Over the next two hours I managed to catch 15-20 fish, mostly gray snappers but a few yellowtail snappers (too small to keep) and a small mackerel like fish that caught me fins and drew blood as I tried to release it. A few of the gray snappers would have reached the minimum of 10 inches.
A Texas man fishing next to me caught a snapper, and he also caught a fiery crevalle jack and a colorful parrotfish.
My bait and fishing time ran out around the same time, so I packed up my gear, headed back to the RV to shower and get a fishing report from the Godwins, who caught more than fish, including a very nice grouper from their kayaks.
There was one more thing to check on our Keys vacation, find endangered deer on Big Pine Key. A 6 point buck that is no bigger than a Labrador retriever and probably half the dog’s weight is a sight to behold.
I can understand why so many friends love traveling to the Keys. I’m pretty sure I’ll come back with better gear and more time to enjoy the experience.
The Captains Meeting for the 2022 South Carolina Wahoo Series (scwahooseries.com) will be held from 1-4 p.m. on January 29 at Skull Creek Dockside Restaurant, located at 1 Hudson Road, Hilton Head Island. The fishing days for the tournament are from February 11 to April 17, with the awards ceremony on April 23.
Entrants can fish for three days, weighing one fish each day, with their two heaviest fish counting towards the overall grand prize. First place will pay $40,000.
Last year’s tournament attracted 180 teams and was won by Mas Pescado, a 42-foot Freeman owned and operated by Freeman Boatworks founder Billy Freeman of Mount Pleasant. Mas Pescado’s two wahoos weighed 164.8 pounds, topped with an 84.8-pound catch. Including optional tournament tiers, Mas Pescado pocketed $72,000.
Reel Happy, managed by Mark Huggins of Aynor, finished sixth overall at 129.4 pounds but took home $38,000 for catching the biggest wahoo of the tournament at 98.2 pounds.
SALTT fishing seminars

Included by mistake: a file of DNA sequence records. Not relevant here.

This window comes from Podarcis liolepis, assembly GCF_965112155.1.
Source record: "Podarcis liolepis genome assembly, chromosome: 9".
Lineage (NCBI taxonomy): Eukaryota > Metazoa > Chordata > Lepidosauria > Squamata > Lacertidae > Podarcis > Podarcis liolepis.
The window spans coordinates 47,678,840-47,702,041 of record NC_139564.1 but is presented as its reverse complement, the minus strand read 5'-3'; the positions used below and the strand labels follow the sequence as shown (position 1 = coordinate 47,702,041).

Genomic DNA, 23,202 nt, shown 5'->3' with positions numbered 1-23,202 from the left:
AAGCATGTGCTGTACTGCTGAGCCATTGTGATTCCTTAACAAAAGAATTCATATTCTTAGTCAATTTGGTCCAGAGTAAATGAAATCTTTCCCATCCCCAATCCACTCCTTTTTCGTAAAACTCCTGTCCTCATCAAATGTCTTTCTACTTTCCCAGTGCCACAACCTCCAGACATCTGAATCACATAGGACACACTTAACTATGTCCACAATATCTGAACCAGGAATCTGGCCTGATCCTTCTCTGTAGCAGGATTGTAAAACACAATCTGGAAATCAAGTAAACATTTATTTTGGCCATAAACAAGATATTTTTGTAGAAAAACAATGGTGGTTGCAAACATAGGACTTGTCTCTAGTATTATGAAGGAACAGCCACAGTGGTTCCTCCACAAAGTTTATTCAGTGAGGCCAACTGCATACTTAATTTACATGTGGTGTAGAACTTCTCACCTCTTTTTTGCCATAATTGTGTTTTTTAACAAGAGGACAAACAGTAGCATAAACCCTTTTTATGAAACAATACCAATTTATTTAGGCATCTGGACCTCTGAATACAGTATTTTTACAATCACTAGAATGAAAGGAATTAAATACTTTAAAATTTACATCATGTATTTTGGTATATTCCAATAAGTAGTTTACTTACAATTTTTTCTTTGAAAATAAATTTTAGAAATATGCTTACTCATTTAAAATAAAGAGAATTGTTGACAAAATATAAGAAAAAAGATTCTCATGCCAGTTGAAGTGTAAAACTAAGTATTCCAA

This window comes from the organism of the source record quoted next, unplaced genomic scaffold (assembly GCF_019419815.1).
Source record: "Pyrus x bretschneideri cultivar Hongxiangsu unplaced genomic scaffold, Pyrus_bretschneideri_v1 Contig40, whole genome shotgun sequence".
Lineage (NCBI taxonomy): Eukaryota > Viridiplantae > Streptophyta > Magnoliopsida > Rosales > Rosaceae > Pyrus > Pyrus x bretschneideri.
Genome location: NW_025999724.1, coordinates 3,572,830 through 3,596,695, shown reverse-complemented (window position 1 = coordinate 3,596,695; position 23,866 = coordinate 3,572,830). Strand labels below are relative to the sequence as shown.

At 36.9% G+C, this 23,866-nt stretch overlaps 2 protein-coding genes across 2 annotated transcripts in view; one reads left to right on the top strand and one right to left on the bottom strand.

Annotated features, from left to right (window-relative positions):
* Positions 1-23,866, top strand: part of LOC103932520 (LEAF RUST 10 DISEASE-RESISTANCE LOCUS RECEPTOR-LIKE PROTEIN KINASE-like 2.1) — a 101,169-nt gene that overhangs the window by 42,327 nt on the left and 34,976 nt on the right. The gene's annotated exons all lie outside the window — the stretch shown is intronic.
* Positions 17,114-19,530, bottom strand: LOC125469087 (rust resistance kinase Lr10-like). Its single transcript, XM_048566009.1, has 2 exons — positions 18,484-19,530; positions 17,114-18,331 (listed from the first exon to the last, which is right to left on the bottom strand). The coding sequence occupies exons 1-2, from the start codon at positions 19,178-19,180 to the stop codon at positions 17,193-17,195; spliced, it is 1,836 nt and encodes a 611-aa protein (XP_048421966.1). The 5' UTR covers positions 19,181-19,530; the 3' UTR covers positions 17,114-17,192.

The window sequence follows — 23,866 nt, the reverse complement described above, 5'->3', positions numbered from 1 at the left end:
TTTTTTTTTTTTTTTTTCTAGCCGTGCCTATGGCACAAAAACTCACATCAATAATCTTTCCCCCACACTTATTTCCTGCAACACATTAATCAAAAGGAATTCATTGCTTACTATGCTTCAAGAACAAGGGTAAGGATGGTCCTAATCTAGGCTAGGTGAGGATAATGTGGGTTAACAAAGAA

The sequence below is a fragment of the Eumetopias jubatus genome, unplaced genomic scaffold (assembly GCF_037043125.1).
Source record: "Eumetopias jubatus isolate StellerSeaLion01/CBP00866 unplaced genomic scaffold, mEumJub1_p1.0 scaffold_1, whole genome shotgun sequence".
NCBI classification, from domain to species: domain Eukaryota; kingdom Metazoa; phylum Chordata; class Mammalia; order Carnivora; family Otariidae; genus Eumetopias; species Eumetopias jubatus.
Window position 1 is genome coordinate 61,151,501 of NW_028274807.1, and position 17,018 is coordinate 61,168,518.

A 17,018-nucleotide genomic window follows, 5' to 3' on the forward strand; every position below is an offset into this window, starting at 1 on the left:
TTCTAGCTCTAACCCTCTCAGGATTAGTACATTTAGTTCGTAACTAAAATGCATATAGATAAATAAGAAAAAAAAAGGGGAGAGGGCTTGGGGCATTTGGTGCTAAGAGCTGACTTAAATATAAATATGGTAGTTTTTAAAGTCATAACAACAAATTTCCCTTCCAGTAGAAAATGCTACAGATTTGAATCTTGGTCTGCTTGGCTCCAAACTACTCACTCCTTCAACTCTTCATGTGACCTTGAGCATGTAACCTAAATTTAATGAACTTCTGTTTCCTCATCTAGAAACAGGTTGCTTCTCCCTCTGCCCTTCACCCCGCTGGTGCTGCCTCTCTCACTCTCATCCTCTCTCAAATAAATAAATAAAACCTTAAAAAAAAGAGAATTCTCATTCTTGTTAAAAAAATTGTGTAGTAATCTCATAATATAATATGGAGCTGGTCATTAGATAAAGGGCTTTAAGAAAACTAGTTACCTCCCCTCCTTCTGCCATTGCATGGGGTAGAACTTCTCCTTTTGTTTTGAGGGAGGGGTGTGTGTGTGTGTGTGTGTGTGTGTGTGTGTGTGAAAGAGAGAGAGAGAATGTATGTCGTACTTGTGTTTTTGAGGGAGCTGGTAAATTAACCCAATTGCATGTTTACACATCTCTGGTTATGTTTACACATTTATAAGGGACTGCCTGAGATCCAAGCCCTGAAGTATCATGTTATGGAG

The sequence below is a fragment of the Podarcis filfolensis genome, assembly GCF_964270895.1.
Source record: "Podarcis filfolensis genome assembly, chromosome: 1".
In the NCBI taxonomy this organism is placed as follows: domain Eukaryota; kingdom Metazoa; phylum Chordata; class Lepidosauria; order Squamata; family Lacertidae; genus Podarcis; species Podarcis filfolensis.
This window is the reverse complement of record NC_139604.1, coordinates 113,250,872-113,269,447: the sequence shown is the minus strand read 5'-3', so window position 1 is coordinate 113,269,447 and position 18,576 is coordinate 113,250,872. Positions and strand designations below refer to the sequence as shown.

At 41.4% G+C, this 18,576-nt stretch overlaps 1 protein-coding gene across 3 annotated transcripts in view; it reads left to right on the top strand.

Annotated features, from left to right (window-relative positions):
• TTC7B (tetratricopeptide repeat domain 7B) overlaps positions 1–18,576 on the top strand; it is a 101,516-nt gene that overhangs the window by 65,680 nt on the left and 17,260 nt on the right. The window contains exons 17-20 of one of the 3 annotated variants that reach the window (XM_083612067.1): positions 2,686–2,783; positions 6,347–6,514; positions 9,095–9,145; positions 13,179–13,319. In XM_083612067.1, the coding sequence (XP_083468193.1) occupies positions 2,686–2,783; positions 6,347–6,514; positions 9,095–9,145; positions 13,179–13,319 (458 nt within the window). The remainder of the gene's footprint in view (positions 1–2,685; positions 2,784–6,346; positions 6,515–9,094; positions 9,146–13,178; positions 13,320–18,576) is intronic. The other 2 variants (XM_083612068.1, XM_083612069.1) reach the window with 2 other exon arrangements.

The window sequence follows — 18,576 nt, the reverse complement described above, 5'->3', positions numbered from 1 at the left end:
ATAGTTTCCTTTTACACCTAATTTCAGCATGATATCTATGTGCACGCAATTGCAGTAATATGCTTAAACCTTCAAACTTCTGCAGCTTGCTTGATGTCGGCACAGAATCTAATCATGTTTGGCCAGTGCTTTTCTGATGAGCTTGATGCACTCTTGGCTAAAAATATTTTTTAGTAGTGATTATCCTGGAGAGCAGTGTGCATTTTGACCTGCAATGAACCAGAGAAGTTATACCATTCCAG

The Student Angler League Tournament Trail (salttfishing.com) holds monthly fishing seminars on the second Tuesday of each month from 6-7 p.m. at Harvest Church, located at 3552 Old Kings Highway, Murrells Inlet. Speakers include charter boat captains and local fishing experts.
SALTT will also be hosting a bass fishing seminar from 9 a.m. to 12:30 p.m. on February 19 at J&K Outdoors, located at 1301 Highway 501 East Street in Conway. The seminar is limited to 50 participants and pre-registration is encouraged. Tickets are $11 and each student angler receives a $10 store coupon. Reservations can be made at salttfishing.com/seminar-bass.html.
SALTT is a training ground for students in grades 1-12 interested in competitive fishing for rockfish or largemouth bass. Three fall tournaments and three spring tournaments are scheduled at Carroll Campbell Boat Landing in Georgetown. SALTT also hosts the annual Brody Bates Youth Redfish Open Scholarship Tournament to be held April 2 this year at Buck Hall Landing in McClellanville.
American yacht club
America’s Boating Club Charleston will be holding boating safety classes February 12 and March 12 at 1376 Orange Grove Road, Charleston. Classes start at 9 a.m. and end around 4 p.m. Successful participants are awarded the SC Department of Natural Resources Boater Education Card. Cost is $25 for adults and youth 12-18 are free. Call 843-312-2876 or email [email protected]